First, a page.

“We had a ton of Grade-A chances right in the crease,” UMass-Lowell head coach Blaise MacDonald said. “We tipped three pucks that he made exceptional saves on. He clearly was the difference.”

Army said that he was having flashbacks to a game against Merrimack earlier in the season, a game the Friars dominated during the opening 30 minutes but lost, 3-2, after blowing a 2-0 lead.

“In the Merrimack game they were able to get a couple of goals, but tonight Simsy bailed us out in the last 10 minutes of the second,” Army said. “We got a little bit sloppy and Simsy made some big stops and kept us at 2-0 as we headed into the third period. I think that was a clear indication of what his impact was on the game.”

Pierce Norton’s opening goal on the power play in the first and Mark Fayne’s rebound score off a shot from the left wing by Greg Collins forced the River Hawks to play catch-up for the rest of the night. Providence was in front by two for the first time since its second game of the season, a 4-2 win over St. Lawrence on Oct. 14, and on the other side of a vicious cycle that has seen the Friars trail 2-0 in eight of their first 13 games.

“It’s a different mindset because I think it allows the team that gets the lead to settle in a little bit,” Army said. “In order to get back from a 2-0 lead you have to expose yourself.”

“It’s different than fighting that two-goal deficit,” Rheault said. “We came out a lot faster than we normally do, a lot stronger. It’s important to get that first goal. It is much easier to play with the lead, and I think we played well with it.”

ICE CHIPS: Providence defenseman Cody Wild returned to the lineup Friday after missing the club’s previous four games. Wild, a sophomore from North Providence, had played in 44 consecutive games to start his career before a lingering hip injury kept him out of the lineup for the first time on Nov. 4 against Massachusetts. Wild, who was selected to the Hockey East All-Rookie Team in 2005-06, got the call in place of Trevor Ludwig, who had played in Wild’s absence in each of the last four games. …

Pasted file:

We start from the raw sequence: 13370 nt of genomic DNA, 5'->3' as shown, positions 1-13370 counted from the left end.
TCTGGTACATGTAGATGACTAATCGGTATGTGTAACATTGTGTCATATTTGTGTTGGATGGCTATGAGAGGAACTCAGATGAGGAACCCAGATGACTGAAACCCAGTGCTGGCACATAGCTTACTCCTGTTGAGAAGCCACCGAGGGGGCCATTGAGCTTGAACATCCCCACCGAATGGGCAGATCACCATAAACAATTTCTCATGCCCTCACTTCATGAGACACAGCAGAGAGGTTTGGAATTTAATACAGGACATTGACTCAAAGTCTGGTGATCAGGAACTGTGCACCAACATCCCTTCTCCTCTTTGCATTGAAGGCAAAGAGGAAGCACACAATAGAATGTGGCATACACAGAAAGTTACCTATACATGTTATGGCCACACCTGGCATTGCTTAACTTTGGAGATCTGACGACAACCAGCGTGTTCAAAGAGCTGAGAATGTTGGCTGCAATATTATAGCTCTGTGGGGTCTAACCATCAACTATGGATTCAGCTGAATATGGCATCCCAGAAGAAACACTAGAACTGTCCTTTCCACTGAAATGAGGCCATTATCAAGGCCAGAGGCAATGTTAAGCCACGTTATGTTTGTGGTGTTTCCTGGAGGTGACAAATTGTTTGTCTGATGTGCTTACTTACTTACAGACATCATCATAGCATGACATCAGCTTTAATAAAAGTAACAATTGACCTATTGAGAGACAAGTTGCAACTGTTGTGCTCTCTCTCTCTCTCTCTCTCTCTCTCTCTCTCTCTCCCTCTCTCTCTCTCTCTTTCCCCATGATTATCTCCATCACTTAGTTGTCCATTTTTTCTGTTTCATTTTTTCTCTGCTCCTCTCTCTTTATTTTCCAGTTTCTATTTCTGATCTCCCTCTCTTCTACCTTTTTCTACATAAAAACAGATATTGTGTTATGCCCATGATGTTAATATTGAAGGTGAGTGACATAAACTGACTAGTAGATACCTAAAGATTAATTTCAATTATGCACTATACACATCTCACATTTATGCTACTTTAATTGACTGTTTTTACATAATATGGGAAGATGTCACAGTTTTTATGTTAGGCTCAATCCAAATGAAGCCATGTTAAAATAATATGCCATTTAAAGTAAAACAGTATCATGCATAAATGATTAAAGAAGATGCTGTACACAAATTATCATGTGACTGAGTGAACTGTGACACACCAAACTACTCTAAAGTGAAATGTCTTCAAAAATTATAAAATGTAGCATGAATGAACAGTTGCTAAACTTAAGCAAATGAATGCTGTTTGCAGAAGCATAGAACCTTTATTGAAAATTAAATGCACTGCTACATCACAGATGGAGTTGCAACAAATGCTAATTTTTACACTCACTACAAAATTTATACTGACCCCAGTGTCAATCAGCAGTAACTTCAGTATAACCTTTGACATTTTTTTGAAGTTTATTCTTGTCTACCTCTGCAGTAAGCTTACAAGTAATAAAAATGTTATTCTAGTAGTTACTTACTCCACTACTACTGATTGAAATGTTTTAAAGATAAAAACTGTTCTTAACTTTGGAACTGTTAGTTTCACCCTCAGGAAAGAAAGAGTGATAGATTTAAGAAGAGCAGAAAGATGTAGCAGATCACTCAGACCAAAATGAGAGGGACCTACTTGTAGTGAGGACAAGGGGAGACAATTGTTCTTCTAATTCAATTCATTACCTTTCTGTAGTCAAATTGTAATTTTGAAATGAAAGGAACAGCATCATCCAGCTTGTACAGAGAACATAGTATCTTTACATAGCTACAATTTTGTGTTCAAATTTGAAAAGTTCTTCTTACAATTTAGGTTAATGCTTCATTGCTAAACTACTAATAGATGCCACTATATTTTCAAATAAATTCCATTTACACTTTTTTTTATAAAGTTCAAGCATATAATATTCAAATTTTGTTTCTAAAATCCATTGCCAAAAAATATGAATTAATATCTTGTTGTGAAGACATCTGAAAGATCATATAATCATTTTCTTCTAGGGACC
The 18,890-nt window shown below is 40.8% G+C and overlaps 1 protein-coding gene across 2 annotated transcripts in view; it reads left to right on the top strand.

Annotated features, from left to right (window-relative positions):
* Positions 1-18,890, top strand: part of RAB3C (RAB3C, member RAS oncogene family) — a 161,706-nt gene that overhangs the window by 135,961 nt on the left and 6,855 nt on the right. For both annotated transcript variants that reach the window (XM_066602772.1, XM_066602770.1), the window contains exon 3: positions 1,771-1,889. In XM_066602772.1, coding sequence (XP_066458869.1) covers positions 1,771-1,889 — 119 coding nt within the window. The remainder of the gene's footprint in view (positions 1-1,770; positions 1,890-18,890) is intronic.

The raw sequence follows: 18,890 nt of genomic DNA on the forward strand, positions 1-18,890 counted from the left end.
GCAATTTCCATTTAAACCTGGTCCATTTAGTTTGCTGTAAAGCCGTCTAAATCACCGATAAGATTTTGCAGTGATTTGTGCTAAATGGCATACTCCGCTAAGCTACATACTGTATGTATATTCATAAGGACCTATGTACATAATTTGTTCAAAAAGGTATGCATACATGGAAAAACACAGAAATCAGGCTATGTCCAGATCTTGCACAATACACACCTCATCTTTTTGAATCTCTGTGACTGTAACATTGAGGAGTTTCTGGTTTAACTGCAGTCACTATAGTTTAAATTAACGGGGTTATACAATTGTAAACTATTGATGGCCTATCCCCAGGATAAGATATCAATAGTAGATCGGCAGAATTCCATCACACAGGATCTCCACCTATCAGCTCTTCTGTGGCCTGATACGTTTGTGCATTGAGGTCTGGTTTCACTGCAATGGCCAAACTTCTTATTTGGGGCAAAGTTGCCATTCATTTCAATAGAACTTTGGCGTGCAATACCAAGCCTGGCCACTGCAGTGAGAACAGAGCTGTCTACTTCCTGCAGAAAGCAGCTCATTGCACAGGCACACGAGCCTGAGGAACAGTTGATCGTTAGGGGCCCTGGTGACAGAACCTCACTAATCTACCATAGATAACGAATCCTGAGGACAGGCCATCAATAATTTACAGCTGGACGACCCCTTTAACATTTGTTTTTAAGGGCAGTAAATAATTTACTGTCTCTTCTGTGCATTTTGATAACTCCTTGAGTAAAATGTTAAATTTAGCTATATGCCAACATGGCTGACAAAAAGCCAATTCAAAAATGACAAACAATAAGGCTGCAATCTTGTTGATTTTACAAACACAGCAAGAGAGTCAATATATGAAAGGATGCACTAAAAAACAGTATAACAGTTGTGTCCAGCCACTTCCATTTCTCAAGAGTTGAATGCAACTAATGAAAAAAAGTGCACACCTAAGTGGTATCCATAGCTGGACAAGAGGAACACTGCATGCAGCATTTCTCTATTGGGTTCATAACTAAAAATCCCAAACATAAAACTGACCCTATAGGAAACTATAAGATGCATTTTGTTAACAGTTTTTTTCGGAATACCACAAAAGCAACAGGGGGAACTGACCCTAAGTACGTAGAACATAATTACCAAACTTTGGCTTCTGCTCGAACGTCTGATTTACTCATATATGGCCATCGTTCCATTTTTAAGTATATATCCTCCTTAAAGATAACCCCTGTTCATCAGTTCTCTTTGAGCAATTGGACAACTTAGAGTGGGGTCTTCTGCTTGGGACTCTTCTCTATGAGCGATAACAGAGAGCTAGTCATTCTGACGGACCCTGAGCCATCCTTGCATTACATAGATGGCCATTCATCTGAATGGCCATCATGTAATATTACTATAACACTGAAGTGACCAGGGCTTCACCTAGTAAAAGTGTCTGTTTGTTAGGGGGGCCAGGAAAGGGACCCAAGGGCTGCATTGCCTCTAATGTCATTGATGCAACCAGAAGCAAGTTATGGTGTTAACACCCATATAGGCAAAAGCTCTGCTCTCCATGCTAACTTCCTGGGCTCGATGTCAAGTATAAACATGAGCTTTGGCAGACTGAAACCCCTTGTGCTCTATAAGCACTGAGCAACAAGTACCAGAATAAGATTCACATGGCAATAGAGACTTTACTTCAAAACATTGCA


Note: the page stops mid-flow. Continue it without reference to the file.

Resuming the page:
Chris Mannix dressed as the back-up goaltender for the third straight game for the Friars, but freshman Ryan Simpson may be close to returning to the bench. Simpson left his first conference start against Vermont on Nov. 10 in the second period due to injury. He had an MRI on his stomach last week and Providence head coach Tim Army said that Simpson was “progressing.” Army speculated that Simpson could practice as early as Saturday. Tyler Sims has started three straight games for Providence. …

The Friars won’t play at Schneider again until their Jan. 5 match-up with Boston University, the penalty for a heavily-slanted home schedule during the season’s early stages. Providence played 10 of its first 13 at home, posting a 4-6-0 record. … Rene Rancourt sang the National Anthem on Friday. Rancourt, who has been singing the Anthem at Boston Bruins home games for more than 30 years, was on hand to entertain the crowd with some Christmas carols between the first and second periods.